What Should I Expect from a Spine MRI?

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  • Written By: Mary McMahon
  • Edited By: Kristen Osborne
  • Last Modified Date: 08 October 2019
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In a spine magnetic resonance imaging (MRI) study, a piece of medical equipment will be used to get a series of pictures of a patient's spine to collect information about a spinal condition. During the study, the patient will need to lie very still inside a confined space within the MRI machine. The environment can be noisy, although headphones are usually provided to protect the patient's ears. After the scan is over, the images will be read and used to develop a treatment plan for the patient.

Doctors may recommend a spine MRI when a patient presents with back pain or signs of problems with the spinal nerves, such as abnormal sensation or loss of sensation. This test can also be requested for people who have experienced trauma to the spine, as physicians may be concerned about spinal cord injuries. People are often given spine MRIs after car accidents and serious falls, for example, sometimes even if no obvious symptoms of spinal damage are present, for safety reasons.


To prepare for a spine MRI, the patient will be asked to change into a hospital gown and to remove all jewelry. Metallic objects are not safe in and around an MRI machine, and patients who have had any kind of implant surgery should alert the technician. The patient may also be given other imaging studies at around the same time if a doctor wants to collect additional information, such as a simple X-ray to visualize the spine.

In some cases, a spine MRI requires the use of contrast dye. The contrast will help highlight certain structures on the image, making it crisper and easier to read and potentially illuminating things that would not be visible otherwise. In a spine MRI with contrast, the patient will be injected with the contrast agent before the test begins and will need to wait while it circulates. There is a small risk of experiencing an allergic reaction to the contrast, and patients should alert their doctors if they have any allergies.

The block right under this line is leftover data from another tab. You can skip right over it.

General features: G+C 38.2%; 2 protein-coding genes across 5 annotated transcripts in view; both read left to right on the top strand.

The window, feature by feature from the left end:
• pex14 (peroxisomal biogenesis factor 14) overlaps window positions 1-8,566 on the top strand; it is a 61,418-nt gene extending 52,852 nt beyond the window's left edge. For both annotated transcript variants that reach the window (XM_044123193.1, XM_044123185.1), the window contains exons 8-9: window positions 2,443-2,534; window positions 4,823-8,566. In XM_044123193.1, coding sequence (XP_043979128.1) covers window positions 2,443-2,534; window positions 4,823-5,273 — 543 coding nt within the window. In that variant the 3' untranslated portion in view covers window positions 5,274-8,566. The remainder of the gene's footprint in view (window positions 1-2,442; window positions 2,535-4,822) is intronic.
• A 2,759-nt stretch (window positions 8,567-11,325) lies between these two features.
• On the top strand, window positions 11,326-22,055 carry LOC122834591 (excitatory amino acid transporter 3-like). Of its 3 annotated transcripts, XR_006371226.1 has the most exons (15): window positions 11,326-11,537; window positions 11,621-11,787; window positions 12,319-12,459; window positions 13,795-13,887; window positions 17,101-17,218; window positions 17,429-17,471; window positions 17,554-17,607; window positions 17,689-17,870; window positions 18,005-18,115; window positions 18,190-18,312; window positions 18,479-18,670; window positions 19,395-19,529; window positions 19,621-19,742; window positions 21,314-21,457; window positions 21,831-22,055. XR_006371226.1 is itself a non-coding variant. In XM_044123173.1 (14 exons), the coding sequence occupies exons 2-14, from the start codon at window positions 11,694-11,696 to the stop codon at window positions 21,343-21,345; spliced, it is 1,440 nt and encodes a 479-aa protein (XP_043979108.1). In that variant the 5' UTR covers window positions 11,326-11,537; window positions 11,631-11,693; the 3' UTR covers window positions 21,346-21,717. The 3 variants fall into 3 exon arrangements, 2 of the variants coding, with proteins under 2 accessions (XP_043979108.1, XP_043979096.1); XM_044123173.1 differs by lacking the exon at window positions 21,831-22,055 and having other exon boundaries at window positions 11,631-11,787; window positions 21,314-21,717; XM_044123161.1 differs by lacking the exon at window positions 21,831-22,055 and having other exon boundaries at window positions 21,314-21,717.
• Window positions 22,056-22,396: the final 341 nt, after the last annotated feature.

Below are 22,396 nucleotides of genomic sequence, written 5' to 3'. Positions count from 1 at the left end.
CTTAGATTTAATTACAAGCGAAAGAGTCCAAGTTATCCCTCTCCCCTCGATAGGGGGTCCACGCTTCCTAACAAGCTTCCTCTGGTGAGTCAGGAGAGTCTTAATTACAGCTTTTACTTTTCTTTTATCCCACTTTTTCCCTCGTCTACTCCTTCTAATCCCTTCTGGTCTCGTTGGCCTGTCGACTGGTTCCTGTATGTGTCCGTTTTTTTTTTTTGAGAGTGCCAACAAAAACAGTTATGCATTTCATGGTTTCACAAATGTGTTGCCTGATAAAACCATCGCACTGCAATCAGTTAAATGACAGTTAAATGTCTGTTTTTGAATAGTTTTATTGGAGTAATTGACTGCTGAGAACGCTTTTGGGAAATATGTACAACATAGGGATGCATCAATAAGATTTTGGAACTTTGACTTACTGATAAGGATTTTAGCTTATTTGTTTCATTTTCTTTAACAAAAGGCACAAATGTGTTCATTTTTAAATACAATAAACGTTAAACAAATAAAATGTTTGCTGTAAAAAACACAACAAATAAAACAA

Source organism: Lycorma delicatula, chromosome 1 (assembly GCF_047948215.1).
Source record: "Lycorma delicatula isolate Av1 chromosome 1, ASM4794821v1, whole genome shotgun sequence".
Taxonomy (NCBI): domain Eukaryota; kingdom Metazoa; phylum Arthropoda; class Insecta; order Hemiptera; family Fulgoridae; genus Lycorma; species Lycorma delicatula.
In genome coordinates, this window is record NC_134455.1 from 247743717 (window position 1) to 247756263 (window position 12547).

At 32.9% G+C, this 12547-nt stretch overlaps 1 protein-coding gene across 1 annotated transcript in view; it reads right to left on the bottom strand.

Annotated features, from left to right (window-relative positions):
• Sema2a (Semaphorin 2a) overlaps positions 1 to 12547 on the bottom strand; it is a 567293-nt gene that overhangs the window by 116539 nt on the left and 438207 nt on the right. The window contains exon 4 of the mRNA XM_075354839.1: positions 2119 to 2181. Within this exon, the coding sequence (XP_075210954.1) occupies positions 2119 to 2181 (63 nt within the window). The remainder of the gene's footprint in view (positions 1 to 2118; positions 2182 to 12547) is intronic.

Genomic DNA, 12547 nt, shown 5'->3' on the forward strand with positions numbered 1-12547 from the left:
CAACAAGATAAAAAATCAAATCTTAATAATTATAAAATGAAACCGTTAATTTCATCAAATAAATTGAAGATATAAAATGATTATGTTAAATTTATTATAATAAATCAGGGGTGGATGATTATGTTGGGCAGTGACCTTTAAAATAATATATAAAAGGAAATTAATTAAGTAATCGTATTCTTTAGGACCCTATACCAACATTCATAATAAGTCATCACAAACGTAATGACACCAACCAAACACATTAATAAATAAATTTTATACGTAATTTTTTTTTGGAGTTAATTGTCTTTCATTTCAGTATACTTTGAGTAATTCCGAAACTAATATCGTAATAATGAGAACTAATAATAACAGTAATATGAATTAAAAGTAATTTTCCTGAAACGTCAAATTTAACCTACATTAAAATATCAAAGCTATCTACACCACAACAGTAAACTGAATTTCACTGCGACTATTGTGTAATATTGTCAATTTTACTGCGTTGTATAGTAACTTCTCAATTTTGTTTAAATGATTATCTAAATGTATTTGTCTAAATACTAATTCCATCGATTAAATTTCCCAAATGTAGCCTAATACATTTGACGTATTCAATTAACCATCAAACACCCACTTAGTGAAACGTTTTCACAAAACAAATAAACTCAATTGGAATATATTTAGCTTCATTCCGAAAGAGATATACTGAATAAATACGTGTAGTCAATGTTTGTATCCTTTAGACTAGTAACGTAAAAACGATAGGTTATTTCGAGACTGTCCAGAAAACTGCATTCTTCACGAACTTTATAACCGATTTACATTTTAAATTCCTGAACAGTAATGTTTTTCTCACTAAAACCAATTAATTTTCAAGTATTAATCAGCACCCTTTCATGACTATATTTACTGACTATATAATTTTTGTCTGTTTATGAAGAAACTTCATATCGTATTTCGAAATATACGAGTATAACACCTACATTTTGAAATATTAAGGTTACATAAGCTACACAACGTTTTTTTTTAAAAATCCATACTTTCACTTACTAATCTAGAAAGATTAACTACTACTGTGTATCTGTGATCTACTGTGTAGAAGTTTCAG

During the test itself, the patient lies flat on a table that is pushed into the MRI machine. Padding and blankets are often provided for comfort, and some facilities play music to help patients relax during the scan. The length of time needed for a spine MRI varies, depending on how much of the spine is being imaged, and patients who are worried about claustrophobia may be able to access anti-anxiety medications to stay calm during the scan.


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Post 3

The first time I had a spine MRI, I didn't have ear plugs and it was very loud and uncomfortable. The second time, I had them and it was a breeze compared to the first time. I just closed my eyes and tried to relax. Without the noise, one could nap in there while the scan goes on.

Post 2

@turkay1-- Mine lasted for twenty minutes but it can be longer depending on how much of the spine has to be imaged.

I had to be still inside the machine during that time. As far as I know, all spinal MRIs require being still. It can be a little tough because of the enclosed space and the noise, but I got through it.

My sister had a cervical spine MRI recently and she couldn't stay in it for more than five minutes because of claustrophobia. They ended up scheduling another session with her, this time with a semi-open MRI machine. So if you have claustrophobia issues, make sure to mention this to your doctor so that they can make the necessary arrangements.

Post 1

On average, how long does a spine MRI take? Is it okay to move inside the MRI machine or do I have to be still?

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